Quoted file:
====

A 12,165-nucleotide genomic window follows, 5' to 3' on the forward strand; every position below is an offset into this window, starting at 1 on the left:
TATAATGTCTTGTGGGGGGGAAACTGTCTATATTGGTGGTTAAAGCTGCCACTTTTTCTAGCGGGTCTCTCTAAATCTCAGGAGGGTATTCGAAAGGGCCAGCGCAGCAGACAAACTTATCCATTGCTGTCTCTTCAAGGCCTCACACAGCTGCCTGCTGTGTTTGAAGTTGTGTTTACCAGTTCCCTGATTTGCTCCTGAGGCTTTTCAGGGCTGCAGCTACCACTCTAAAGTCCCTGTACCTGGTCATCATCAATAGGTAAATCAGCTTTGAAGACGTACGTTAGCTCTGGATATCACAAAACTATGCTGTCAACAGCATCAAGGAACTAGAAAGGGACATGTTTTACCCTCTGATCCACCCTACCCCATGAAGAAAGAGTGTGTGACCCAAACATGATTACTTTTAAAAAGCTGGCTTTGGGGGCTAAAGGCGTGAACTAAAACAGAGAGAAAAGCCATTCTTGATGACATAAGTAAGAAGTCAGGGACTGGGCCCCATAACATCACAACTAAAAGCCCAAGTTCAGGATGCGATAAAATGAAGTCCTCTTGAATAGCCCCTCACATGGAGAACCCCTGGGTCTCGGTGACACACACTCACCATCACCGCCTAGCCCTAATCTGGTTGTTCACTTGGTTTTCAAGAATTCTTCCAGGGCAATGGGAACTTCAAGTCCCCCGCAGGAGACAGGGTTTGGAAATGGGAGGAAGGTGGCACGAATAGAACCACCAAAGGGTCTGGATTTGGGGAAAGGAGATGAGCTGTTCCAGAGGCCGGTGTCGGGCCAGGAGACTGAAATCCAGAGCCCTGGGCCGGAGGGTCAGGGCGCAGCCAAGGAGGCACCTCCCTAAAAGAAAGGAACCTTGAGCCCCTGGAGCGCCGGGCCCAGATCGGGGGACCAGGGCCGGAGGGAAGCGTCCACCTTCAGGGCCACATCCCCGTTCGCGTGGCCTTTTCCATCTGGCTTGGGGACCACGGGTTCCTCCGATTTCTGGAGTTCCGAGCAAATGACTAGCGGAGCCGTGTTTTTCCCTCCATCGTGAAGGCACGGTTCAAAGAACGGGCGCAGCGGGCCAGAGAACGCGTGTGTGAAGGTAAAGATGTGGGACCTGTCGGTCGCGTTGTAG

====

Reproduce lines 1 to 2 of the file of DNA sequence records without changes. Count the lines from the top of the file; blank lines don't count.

A 12,165-nucleotide genomic window follows, 5' to 3' on the forward strand; every position below is an offset into this window, starting at 1 on the left:
TATAATGTCTTGTGGGGGGGAAACTGTCTATATTGGTGGTTAAAGCTGCCACTTTTTCTAGCGGGTCTCTCTAAATCTCAGGAGGGTATTCGAAAGGGCCAGCGCAGCAGACAAACTTATCCATTGCTGTCTCTTCAAGGCCTCACACAGCTGCCTGCTGTGTTTGAAGTTGTGTTTACCAGTTCCCTGATTTGCTCCTGAGGCTTTTCAGGGCTGCAGCTACCACTCTAAAGTCCCTGTACCTGGTCATCATCAATAGGTAAATCAGCTTTGAAGACGTACGTTAGCTCTGGATATCACAAAACTATGCTGTCAACAGCATCAAGGAACTAGAAAGGGACATGTTTTACCCTCTGATCCACCCTACCCCATGAAGAAAGAGTGTGTGACCCAAACATGATTACTTTTAAAAAGCTGGCTTTGGGGGCTAAAGGCGTGAACTAAAACAGAGAGAAAAGCCATTCTTGATGACATAAGTAAGAAGTCAGGGACTGGGCCCCATAACATCACAACTAAAAGCCCAAGTTCAGGATGCGATAAAATGAAGTCCTCTTGAATAGCCCCTCACATGGAGAACCCCTGGGTCTCGGTGACACACACTCACCATCACCGCCTAGCCCTAATCTGGTTGTTCACTTGGTTTTCAAGAATTCTTCCAGGGCAATGGGAACTTCAAGTCCCCCGCAGGAGACAGGGTTTGGAAATGGGAGGAAGGTGGCACGAATAGAACCACCAAAGGGTCTGGATTTGGGGAAAGGAGATGAGCTGTTCCAGAGGCCGGTGTCGGGCCAGGAGACTGAAATCCAGAGCCCTGGGCCGGAGGGTCAGGGCGCAGCCAAGGAGGCACCTCCCTAAAAGAAAGGAACCTTGAGCCCCTGGAGCGCCGGGCCCAGATCGGGGGACCAGGGCCGGAGGGAAGCGTCCACCTTCAGGGCCACATCCCCGTTCGCGTGGCCTTTTCCATCTGGCTTGGGGACCACGGGTTCCTCCGATTTCTGGAGTTCCGAGCAAATGACTAGCGGAGCCGTGTTTTTCCCTCCATCGTGAAGGCACGGTTCAAAGAACGGGCGCAGCGGGCCAGAGAACGCGTGTGTGAAGGTAAAGATGTGGGACCTGTCGGTCGCGTTGTAG